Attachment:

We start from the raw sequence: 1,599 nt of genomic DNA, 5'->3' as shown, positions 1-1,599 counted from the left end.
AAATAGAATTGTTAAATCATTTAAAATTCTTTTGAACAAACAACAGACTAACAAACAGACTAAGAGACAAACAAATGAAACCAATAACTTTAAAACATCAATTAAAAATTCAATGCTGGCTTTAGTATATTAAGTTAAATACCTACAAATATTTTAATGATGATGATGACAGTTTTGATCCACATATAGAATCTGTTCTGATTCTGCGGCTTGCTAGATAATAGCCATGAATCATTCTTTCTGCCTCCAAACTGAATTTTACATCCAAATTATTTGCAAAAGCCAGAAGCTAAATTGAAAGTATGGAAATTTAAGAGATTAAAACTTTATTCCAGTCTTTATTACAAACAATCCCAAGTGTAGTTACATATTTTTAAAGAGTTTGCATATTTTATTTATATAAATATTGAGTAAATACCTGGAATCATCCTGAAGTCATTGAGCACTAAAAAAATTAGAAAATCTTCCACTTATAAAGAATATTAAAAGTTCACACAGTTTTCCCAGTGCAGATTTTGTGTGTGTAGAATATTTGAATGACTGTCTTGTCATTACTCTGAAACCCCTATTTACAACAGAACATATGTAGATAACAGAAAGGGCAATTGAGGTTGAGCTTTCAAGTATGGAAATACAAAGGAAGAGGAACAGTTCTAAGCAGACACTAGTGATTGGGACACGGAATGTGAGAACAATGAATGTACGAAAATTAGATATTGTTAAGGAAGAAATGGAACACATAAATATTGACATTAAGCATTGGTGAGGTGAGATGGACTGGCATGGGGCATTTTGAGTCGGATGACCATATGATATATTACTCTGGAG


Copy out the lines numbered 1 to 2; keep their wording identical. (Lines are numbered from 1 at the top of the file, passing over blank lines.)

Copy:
We start from the raw sequence: 1,599 nt of genomic DNA, 5'->3' as shown, positions 1-1,599 counted from the left end.
AAATAGAATTGTTAAATCATTTAAAATTCTTTTGAACAAACAACAGACTAACAAACAGACTAAGAGACAAACAAATGAAACCAATAACTTTAAAACATCAATTAAAAATTCAATGCTGGCTTTAGTATATTAAGTTAAATACCTACAAATATTTTAATGATGATGATGACAGTTTTGATCCACATATAGAATCTGTTCTGATTCTGCGGCTTGCTAGATAATAGCCATGAATCATTCTTTCTGCCTCCAAACTGAATTTTACATCCAAATTATTTGCAAAAGCCAGAAGCTAAATTGAAAGTATGGAAATTTAAGAGATTAAAACTTTATTCCAGTCTTTATTACAAACAATCCCAAGTGTAGTTACATATTTTTAAAGAGTTTGCATATTTTATTTATATAAATATTGAGTAAATACCTGGAATCATCCTGAAGTCATTGAGCACTAAAAAAATTAGAAAATCTTCCACTTATAAAGAATATTAAAAGTTCACACAGTTTTCCCAGTGCAGATTTTGTGTGTGTAGAATATTTGAATGACTGTCTTGTCATTACTCTGAAACCCCTATTTACAACAGAACATATGTAGATAACAGAAAGGGCAATTGAGGTTGAGCTTTCAAGTATGGAAATACAAAGGAAGAGGAACAGTTCTAAGCAGACACTAGTGATTGGGACACGGAATGTGAGAACAATGAATGTACGAAAATTAGATATTGTTAAGGAAGAAATGGAACACATAAATATTGACATTAAGCATTGGTGAGGTGAGATGGACTGGCATGGGGCATTTTGAGTCGGATGACCATATGATATATTACTCTGGAG